Juniors Shine at NRA Championships

posted on August 31, 2016

Claudia Alley—Bianchi Cup
My name is Claudia Alley, I'm from Jefferson City, Mo., and Action Pistol is my game. I’ve only been shooting Action Pistol for a few years, but I have found that it’s a lot of fun. On my 14th birthday, I got to shoot my very first Action Pistol competition in Lake Charles, La., called the Crawfish Cup. I started off shooting regional matches and then the Bianchi Cup in the Metallic Division with a basic Smith & Wesson 1911 pro series in 9 mm. I shot Metallic for a year and then moved up to an open gun, one with an optic and cool looking wings on the side of the gun, but still in 9 mm, and have been for the past two years.

During the week of the Bianchi Cup, it's always a goal of mine to have fun and make new friends. The cup really improves communication skills because you are surrounded by people from all over the world—Australia, Barbados, Netherlands, Germany, Luxembourg, Netherlands, New Zealand, Italy and Japan. They're some of the greatest friendships you will make and it makes you want to not leave all the new friends you just made.

The Alley family is one big, happy shooting family. My dad, brother and I all compete while my mom shoots the camera. Being on the line with my family is the best because it's a little competition of who can out shoot who.

I may not be a title holder, record holder, or a sponsored shooter, but each time I've shot a competition my scores have always shown improvements and I'm slowly working my way to the top and don't plan on stopping anytime soon. Plain and simple, it’s fun and that’s why I keep coming back. The challenge of trying to improve my last best score is great, but shooting and especially Action Pistol shooting is just great fun.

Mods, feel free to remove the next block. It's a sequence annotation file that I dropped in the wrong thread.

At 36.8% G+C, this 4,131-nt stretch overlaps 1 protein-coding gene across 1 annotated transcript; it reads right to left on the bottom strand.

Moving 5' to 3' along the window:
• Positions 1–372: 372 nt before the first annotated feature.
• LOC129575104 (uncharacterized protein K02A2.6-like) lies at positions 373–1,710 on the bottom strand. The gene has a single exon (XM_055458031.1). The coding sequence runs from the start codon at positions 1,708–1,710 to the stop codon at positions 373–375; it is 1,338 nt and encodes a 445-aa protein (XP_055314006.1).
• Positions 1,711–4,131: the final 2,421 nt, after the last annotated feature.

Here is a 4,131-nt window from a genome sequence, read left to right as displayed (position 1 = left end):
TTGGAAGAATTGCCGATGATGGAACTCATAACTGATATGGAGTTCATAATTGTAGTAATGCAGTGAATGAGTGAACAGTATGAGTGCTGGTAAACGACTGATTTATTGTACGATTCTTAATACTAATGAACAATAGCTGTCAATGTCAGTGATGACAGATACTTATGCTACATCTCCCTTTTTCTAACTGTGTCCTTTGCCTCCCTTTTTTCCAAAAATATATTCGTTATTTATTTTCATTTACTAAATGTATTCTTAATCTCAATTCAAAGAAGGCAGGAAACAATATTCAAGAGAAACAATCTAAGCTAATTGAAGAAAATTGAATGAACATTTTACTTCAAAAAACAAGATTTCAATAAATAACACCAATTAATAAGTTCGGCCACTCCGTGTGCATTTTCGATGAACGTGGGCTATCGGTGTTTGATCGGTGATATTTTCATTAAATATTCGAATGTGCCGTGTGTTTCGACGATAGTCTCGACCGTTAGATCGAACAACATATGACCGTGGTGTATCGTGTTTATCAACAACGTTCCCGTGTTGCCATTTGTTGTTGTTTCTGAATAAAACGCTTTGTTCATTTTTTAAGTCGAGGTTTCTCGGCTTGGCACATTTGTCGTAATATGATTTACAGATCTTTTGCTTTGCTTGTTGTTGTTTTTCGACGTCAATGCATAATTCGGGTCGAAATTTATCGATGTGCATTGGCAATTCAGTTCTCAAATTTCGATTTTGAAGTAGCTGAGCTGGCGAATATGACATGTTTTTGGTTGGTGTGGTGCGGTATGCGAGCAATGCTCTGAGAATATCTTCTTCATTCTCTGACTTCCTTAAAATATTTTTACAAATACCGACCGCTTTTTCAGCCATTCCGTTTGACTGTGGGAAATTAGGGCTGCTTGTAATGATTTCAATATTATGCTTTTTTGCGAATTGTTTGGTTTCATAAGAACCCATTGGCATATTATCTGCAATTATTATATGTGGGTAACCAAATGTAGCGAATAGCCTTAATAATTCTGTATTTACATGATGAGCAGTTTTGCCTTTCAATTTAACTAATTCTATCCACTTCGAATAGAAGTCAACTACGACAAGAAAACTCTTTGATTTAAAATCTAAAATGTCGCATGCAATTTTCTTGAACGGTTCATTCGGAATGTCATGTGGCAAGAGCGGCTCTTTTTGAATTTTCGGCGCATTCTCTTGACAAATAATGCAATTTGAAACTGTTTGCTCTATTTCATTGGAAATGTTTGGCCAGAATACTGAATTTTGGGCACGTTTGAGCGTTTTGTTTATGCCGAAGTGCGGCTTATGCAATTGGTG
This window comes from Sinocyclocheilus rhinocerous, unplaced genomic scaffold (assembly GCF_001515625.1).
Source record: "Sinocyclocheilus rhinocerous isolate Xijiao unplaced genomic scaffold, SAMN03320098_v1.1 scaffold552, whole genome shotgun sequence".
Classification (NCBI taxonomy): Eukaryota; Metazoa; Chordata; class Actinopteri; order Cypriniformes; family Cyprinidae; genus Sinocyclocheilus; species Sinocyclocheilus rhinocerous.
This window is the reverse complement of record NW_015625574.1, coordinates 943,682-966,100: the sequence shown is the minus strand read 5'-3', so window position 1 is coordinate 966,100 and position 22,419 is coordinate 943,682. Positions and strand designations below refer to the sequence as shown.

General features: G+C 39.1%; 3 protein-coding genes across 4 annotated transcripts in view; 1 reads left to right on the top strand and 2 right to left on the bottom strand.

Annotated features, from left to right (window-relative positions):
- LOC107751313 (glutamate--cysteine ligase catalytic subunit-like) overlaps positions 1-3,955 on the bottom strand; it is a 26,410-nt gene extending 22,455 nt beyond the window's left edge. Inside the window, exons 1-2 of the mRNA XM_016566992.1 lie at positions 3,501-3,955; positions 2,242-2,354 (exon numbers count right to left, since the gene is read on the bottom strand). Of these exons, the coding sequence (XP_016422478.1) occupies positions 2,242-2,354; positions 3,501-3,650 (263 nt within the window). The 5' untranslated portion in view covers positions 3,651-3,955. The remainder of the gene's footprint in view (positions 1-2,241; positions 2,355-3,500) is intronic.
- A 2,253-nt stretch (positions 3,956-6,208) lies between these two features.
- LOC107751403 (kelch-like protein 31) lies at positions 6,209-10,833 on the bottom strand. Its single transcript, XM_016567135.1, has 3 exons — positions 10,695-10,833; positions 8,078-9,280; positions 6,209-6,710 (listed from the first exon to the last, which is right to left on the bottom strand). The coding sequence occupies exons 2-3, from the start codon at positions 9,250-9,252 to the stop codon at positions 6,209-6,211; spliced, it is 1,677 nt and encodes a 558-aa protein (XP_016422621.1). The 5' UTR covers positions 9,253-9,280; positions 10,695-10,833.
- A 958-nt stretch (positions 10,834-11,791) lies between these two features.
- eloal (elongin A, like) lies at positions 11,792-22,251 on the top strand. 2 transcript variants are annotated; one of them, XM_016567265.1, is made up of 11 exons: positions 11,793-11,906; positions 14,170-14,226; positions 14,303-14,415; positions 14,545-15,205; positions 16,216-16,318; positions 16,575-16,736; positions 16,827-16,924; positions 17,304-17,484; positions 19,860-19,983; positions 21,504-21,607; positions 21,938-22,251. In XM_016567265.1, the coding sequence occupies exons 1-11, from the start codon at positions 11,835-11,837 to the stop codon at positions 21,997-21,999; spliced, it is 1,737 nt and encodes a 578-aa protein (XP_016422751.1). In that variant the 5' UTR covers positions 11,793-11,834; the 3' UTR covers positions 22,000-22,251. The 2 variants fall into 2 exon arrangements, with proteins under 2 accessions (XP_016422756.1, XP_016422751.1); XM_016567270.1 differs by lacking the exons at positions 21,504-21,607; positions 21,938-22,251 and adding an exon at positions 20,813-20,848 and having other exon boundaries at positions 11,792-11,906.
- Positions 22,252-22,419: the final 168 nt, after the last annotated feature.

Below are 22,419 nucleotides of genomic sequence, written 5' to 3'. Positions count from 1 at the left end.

Cora Heisterkamp – Silhouette Rifle
My name is Cora Heisterkamp and I’ve been competitively shooting local Smallbore Silhouette matches since January 2012. In August 2014 I competed in my first sanctioned NRA match as an unclassified shooter. Twelve months later I graduated up to AAA class, earned eight state titles, over 30 first place finishes—and I qualified for Nationals.

It’s great to be a kid in a sport and still be able to compete not only against other kids, but also adults. On top of that, I’m proof you don’t have to have the most expensive gear available to be competitive and win. So, why should juniors try Silhouette shooting? It’s more fun than you can imagine and the thrill alone is enough to get you hooked.

On the first day of the 2015 Tennessee Smallbore Rifle Silhouette State Championship, the weather had changed and it was very cold and windy. After the day’s standard matches we learned I had won High Junior Champion and came really close to winning A Class Champion. Now, I knew I could do this and I was ready to take on Hunter class the following day.

The next morning my dad helped me set the scope and I warmed up. It was a fun day. I shot really well and was anxious to see the final scores posted. There were shoot-offs (tie-breakers) required in several classes. When the match director announced my name for a shoot-off for first place AA at the rams, against a shooter we knew very well and had always beat me in the past, my heart started beating really hard. I never want to be the first to fire in a shoot-off, so when the director said, “Fire!” I let the other shooter go first. He missed. Now I knew if I missed too I would have another chance. I took my first shot and also missed. I turned to my dad and gave him a confused look. He whispered, “Trust your gun.”

When the match director called us to the line for our second shot, I again let the other shooter go first. As I waited to hear if he hit his target or not, I watched my scope picture move up and down with my heart beat. I focused on my target, timed my heart beats and waited to take my shot. The other shooter fired and missed again; as the shot timer nearly expired I pulled my trigger and thankfully hit the ram, winning the Tennessee AA State Championship against a very experienced opponent! The other shooter leaned across the bench, shook my hand and congratulated me and then turned to my dad and said, “I could not have lost to a better shooter.”


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